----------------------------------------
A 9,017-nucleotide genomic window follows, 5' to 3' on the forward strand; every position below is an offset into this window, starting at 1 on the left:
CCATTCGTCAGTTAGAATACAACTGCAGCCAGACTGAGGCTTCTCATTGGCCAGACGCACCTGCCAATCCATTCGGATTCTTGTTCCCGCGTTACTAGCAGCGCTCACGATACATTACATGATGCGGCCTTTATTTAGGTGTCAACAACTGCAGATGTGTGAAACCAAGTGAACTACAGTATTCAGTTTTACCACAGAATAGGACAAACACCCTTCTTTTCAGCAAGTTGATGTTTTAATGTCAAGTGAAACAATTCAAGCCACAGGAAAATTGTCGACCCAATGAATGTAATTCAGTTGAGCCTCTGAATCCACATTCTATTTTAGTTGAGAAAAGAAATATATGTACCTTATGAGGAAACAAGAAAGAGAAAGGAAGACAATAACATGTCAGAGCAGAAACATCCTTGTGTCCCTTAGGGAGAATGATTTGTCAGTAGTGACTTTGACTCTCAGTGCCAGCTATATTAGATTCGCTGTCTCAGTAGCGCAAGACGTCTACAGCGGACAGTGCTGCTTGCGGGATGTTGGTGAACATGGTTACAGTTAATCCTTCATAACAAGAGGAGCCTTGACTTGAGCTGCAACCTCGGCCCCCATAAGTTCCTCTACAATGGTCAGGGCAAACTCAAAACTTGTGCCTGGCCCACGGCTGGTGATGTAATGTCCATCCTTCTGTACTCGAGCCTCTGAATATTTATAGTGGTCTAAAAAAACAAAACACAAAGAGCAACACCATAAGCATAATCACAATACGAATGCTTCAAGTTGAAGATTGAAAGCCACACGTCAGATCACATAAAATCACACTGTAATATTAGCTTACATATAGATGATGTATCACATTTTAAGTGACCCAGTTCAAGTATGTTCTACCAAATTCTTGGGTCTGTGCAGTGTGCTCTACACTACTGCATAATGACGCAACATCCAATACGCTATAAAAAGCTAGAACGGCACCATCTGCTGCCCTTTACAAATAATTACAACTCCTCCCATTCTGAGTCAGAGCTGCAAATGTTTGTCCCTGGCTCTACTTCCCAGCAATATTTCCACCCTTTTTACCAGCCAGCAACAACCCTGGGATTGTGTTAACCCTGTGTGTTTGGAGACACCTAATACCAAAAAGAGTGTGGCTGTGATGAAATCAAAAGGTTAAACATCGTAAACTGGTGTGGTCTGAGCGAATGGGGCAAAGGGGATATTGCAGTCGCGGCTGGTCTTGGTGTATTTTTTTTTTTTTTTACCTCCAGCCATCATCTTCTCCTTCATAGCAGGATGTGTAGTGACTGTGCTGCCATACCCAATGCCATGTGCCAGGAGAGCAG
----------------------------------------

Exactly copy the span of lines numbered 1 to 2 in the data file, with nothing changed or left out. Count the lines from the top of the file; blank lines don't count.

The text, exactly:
A 9,017-nucleotide genomic window follows, 5' to 3' on the forward strand; every position below is an offset into this window, starting at 1 on the left:
CCATTCGTCAGTTAGAATACAACTGCAGCCAGACTGAGGCTTCTCATTGGCCAGACGCACCTGCCAATCCATTCGGATTCTTGTTCCCGCGTTACTAGCAGCGCTCACGATACATTACATGATGCGGCCTTTATTTAGGTGTCAACAACTGCAGATGTGTGAAACCAAGTGAACTACAGTATTCAGTTTTACCACAGAATAGGACAAACACCCTTCTTTTCAGCAAGTTGATGTTTTAATGTCAAGTGAAACAATTCAAGCCACAGGAAAATTGTCGACCCAATGAATGTAATTCAGTTGAGCCTCTGAATCCACATTCTATTTTAGTTGAGAAAAGAAATATATGTACCTTATGAGGAAACAAGAAAGAGAAAGGAAGACAATAACATGTCAGAGCAGAAACATCCTTGTGTCCCTTAGGGAGAATGATTTGTCAGTAGTGACTTTGACTCTCAGTGCCAGCTATATTAGATTCGCTGTCTCAGTAGCGCAAGACGTCTACAGCGGACAGTGCTGCTTGCGGGATGTTGGTGAACATGGTTACAGTTAATCCTTCATAACAAGAGGAGCCTTGACTTGAGCTGCAACCTCGGCCCCCATAAGTTCCTCTACAATGGTCAGGGCAAACTCAAAACTTGTGCCTGGCCCACGGCTGGTGATGTAATGTCCATCCTTCTGTACTCGAGCCTCTGAATATTTATAGTGGTCTAAAAAAACAAAACACAAAGAGCAACACCATAAGCATAATCACAATACGAATGCTTCAAGTTGAAGATTGAAAGCCACACGTCAGATCACATAAAATCACACTGTAATATTAGCTTACATATAGATGATGTATCACATTTTAAGTGACCCAGTTCAAGTATGTTCTACCAAATTCTTGGGTCTGTGCAGTGTGCTCTACACTACTGCATAATGACGCAACATCCAATACGCTATAAAAAGCTAGAACGGCACCATCTGCTGCCCTTTACAAATAATTACAACTCCTCCCATTCTGAGTCAGAGCTGCAAATGTTTGTCCCTGGCTCTACTTCCCAGCAATATTTCCACCCTTTTTACCAGCCAGCAACAACCCTGGGATTGTGTTAACCCTGTGTGTTTGGAGACACCTAATACCAAAAAGAGTGTGGCTGTGATGAAATCAAAAGGTTAAACATCGTAAACTGGTGTGGTCTGAGCGAATGGGGCAAAGGGGATATTGCAGTCGCGGCTGGTCTTGGTGTATTTTTTTTTTTTTTTACCTCCAGCCATCATCTTCTCCTTCATAGCAGGATGTGTAGTGACTGTGCTGCCATACCCAATGCCATGTGCCAGGAGAGCAG